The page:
The American premiere of one of Wagner's most influential music dramas, Tristan und Isolde, took place in New York at the Metropolitan Opera during 1886.
Its staging in New York is significant. From the mid 19th century onwards there had been a massive influx of German immigrants to New York and other American cities. Many of these immigrants were from a well-educated, relatively well-resourced professional class: writers, doctors, lawyers, artists and musicians, etc.
It was within and through this welcoming, informed and supportive immigrant population that Wagner's music was first introduced to the USA, firmly taking root there before steadily growing out into the wider musical life of America and its cities.
These well-educated professionals could not only advocate effectively for Wagner's works but also arrange and commission good quality performances of them, both within the German immigrant community and outside of it. They could also afford to go to the opera, becoming significant and increasingly influential members of the audience.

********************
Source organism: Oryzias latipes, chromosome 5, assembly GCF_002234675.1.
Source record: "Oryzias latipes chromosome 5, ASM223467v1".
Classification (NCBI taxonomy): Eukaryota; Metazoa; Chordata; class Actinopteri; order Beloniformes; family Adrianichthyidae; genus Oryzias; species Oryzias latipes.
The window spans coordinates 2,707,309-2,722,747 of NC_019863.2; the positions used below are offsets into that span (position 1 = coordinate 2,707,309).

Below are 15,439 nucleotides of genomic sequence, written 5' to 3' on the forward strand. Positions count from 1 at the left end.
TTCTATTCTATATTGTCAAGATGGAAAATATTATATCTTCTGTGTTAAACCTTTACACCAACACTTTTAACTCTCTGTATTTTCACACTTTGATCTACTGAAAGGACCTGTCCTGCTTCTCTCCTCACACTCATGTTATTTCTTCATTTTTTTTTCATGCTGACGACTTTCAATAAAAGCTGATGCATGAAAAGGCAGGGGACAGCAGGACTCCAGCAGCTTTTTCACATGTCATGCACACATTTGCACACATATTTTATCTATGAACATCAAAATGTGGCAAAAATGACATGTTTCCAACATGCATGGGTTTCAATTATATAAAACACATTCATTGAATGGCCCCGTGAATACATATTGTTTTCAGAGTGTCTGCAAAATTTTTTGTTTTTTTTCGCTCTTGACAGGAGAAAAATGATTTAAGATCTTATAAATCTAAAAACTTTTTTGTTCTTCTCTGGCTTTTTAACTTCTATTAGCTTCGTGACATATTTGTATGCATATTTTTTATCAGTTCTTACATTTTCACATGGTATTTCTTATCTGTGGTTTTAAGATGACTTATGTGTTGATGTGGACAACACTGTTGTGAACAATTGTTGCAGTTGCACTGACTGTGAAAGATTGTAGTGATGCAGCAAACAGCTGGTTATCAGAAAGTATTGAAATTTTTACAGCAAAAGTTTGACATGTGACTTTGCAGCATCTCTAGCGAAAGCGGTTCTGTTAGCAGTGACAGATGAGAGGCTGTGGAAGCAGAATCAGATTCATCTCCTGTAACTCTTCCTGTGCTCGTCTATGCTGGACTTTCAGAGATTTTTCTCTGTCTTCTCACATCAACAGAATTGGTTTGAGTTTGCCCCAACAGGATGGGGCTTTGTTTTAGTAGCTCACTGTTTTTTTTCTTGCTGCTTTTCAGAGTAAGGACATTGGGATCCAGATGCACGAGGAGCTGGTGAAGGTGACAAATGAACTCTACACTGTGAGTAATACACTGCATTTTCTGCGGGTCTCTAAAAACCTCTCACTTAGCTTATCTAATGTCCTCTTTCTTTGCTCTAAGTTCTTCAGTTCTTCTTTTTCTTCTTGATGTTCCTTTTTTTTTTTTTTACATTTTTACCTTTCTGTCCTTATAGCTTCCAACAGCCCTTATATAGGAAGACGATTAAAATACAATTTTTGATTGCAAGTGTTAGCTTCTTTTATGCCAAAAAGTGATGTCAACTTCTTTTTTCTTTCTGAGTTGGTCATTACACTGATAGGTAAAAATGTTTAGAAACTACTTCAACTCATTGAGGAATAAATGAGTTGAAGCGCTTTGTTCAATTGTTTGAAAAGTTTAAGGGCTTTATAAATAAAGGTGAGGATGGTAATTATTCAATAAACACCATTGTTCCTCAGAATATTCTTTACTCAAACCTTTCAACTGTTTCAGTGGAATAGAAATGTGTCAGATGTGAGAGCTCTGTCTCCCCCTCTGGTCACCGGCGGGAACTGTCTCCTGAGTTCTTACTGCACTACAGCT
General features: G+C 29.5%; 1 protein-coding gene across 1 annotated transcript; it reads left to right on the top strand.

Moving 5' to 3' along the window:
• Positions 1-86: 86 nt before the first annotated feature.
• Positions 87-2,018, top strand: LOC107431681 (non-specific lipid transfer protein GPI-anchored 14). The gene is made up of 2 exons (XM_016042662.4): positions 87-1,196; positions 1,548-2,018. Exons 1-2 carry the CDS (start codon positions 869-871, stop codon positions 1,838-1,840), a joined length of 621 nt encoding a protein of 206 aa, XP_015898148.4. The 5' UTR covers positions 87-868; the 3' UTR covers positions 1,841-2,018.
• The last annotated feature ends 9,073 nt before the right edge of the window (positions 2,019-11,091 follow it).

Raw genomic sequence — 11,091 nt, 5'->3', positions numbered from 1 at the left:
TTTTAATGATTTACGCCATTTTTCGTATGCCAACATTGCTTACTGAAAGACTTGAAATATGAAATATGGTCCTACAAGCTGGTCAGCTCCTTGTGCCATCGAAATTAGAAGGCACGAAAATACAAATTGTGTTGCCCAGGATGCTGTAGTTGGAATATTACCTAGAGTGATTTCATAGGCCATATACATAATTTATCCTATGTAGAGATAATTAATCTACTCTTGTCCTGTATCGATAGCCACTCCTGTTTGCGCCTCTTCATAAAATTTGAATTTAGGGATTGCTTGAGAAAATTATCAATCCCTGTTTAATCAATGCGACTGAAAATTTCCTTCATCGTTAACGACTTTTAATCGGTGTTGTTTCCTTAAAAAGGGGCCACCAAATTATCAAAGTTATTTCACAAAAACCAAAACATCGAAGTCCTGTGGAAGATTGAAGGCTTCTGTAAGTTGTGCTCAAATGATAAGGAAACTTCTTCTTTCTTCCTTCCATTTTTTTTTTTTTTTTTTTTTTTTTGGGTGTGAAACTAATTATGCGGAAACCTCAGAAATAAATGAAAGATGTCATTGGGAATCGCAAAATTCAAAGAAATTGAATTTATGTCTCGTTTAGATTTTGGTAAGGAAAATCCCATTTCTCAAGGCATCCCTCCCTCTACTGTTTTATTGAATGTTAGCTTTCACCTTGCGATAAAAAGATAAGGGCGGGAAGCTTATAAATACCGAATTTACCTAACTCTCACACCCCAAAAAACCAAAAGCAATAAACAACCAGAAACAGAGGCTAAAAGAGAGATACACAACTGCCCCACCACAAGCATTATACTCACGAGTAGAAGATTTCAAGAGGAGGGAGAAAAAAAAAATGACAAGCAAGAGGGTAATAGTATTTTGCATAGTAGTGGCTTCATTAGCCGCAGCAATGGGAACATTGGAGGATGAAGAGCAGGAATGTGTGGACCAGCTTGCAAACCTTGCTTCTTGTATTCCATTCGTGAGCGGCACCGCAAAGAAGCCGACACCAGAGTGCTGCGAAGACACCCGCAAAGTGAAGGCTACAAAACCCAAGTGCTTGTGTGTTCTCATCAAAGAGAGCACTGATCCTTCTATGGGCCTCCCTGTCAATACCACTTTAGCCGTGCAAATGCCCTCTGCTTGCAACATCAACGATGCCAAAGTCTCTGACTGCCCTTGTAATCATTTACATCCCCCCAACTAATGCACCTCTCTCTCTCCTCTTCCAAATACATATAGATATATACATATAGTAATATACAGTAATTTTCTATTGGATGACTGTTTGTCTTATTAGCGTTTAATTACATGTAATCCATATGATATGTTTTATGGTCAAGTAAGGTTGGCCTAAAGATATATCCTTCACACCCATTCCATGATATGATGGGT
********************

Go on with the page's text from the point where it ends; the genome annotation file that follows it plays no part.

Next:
And importantly, they did all this with passion; Wagner was their hero and his music their gift to America if not the world!
It was only a matter of time, and insistent support and advocacy, before Wagner's music dramas made it into the previously Italian opera dominated opera houses of America. The New York Metropolitan Opera produced six seasons of exclusively German language operas between 1884/85 and 1890/91, which included the 1886 Tristan und Isolde premiere mentioned above.
Seeking out communities which are not only welcoming and supportive of an innovation but also well-resourced, informed and passionate enough to advocate for it effectively can make the difference between an innovation that successfully premieres upon the world stage and one which does not.
(To read more posts in this series go to the July, August and September 2016 Blog Archive.)